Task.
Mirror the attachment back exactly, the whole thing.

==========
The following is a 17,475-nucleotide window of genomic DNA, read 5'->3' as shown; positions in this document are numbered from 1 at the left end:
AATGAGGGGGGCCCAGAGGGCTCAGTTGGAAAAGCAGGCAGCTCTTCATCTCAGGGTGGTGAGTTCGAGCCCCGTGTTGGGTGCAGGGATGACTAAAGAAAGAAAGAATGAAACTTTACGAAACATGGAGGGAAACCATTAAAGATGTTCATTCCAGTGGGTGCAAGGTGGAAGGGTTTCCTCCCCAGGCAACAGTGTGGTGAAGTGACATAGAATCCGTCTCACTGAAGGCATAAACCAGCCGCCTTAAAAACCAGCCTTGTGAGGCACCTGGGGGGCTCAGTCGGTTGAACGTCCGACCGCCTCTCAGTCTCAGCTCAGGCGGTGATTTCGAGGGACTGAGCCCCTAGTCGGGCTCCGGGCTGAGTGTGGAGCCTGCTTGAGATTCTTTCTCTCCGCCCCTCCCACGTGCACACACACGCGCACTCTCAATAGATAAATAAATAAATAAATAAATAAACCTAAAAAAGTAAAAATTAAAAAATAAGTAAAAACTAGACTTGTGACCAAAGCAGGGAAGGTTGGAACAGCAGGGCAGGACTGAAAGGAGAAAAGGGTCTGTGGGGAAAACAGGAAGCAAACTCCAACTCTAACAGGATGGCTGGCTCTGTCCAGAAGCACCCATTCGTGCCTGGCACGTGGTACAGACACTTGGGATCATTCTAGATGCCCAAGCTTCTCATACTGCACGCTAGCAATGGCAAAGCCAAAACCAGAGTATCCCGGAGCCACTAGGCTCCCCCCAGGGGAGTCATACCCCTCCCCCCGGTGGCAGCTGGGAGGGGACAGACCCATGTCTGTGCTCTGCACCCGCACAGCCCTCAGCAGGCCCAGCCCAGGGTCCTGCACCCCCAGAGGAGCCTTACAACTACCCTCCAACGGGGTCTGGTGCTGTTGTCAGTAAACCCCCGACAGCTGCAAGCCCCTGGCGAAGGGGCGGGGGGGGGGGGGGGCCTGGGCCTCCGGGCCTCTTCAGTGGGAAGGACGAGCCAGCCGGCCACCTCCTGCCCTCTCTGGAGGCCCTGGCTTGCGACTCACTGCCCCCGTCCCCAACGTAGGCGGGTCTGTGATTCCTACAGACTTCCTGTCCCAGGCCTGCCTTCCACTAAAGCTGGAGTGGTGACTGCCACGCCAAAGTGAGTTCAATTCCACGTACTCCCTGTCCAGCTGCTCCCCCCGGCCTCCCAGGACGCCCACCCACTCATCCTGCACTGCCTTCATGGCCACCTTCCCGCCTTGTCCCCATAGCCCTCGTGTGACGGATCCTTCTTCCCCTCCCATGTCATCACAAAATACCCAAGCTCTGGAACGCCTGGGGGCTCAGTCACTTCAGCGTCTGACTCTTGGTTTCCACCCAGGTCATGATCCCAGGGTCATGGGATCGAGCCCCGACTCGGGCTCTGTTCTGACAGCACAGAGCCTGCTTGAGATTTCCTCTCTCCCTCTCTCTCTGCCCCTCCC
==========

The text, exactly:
The following is a 17,475-nucleotide window of genomic DNA, read 5'->3' as shown; positions in this document are numbered from 1 at the left end:
AATGAGGGGGGCCCAGAGGGCTCAGTTGGAAAAGCAGGCAGCTCTTCATCTCAGGGTGGTGAGTTCGAGCCCCGTGTTGGGTGCAGGGATGACTAAAGAAAGAAAGAATGAAACTTTACGAAACATGGAGGGAAACCATTAAAGATGTTCATTCCAGTGGGTGCAAGGTGGAAGGGTTTCCTCCCCAGGCAACAGTGTGGTGAAGTGACATAGAATCCGTCTCACTGAAGGCATAAACCAGCCGCCTTAAAAACCAGCCTTGTGAGGCACCTGGGGGGCTCAGTCGGTTGAACGTCCGACCGCCTCTCAGTCTCAGCTCAGGCGGTGATTTCGAGGGACTGAGCCCCTAGTCGGGCTCCGGGCTGAGTGTGGAGCCTGCTTGAGATTCTTTCTCTCCGCCCCTCCCACGTGCACACACACGCGCACTCTCAATAGATAAATAAATAAATAAATAAATAAACCTAAAAAAGTAAAAATTAAAAAATAAGTAAAAACTAGACTTGTGACCAAAGCAGGGAAGGTTGGAACAGCAGGGCAGGACTGAAAGGAGAAAAGGGTCTGTGGGGAAAACAGGAAGCAAACTCCAACTCTAACAGGATGGCTGGCTCTGTCCAGAAGCACCCATTCGTGCCTGGCACGTGGTACAGACACTTGGGATCATTCTAGATGCCCAAGCTTCTCATACTGCACGCTAGCAATGGCAAAGCCAAAACCAGAGTATCCCGGAGCCACTAGGCTCCCCCCAGGGGAGTCATACCCCTCCCCCCGGTGGCAGCTGGGAGGGGACAGACCCATGTCTGTGCTCTGCACCCGCACAGCCCTCAGCAGGCCCAGCCCAGGGTCCTGCACCCCCAGAGGAGCCTTACAACTACCCTCCAACGGGGTCTGGTGCTGTTGTCAGTAAACCCCCGACAGCTGCAAGCCCCTGGCGAAGGGGCGGGGGGGGGGGGGGGCCTGGGCCTCCGGGCCTCTTCAGTGGGAAGGACGAGCCAGCCGGCCACCTCCTGCCCTCTCTGGAGGCCCTGGCTTGCGACTCACTGCCCCCGTCCCCAACGTAGGCGGGTCTGTGATTCCTACAGACTTCCTGTCCCAGGCCTGCCTTCCACTAAAGCTGGAGTGGTGACTGCCACGCCAAAGTGAGTTCAATTCCACGTACTCCCTGTCCAGCTGCTCCCCCCGGCCTCCCAGGACGCCCACCCACTCATCCTGCACTGCCTTCATGGCCACCTTCCCGCCTTGTCCCCATAGCCCTCGTGTGACGGATCCTTCTTCCCCTCCCATGTCATCACAAAATACCCAAGCTCTGGAACGCCTGGGGGCTCAGTCACTTCAGCGTCTGACTCTTGGTTTCCACCCAGGTCATGATCCCAGGGTCATGGGATCGAGCCCCGACTCGGGCTCTGTTCTGACAGCACAGAGCCTGCTTGAGATTTCCTCTCTCCCTCTCTCTCTGCCCCTCCC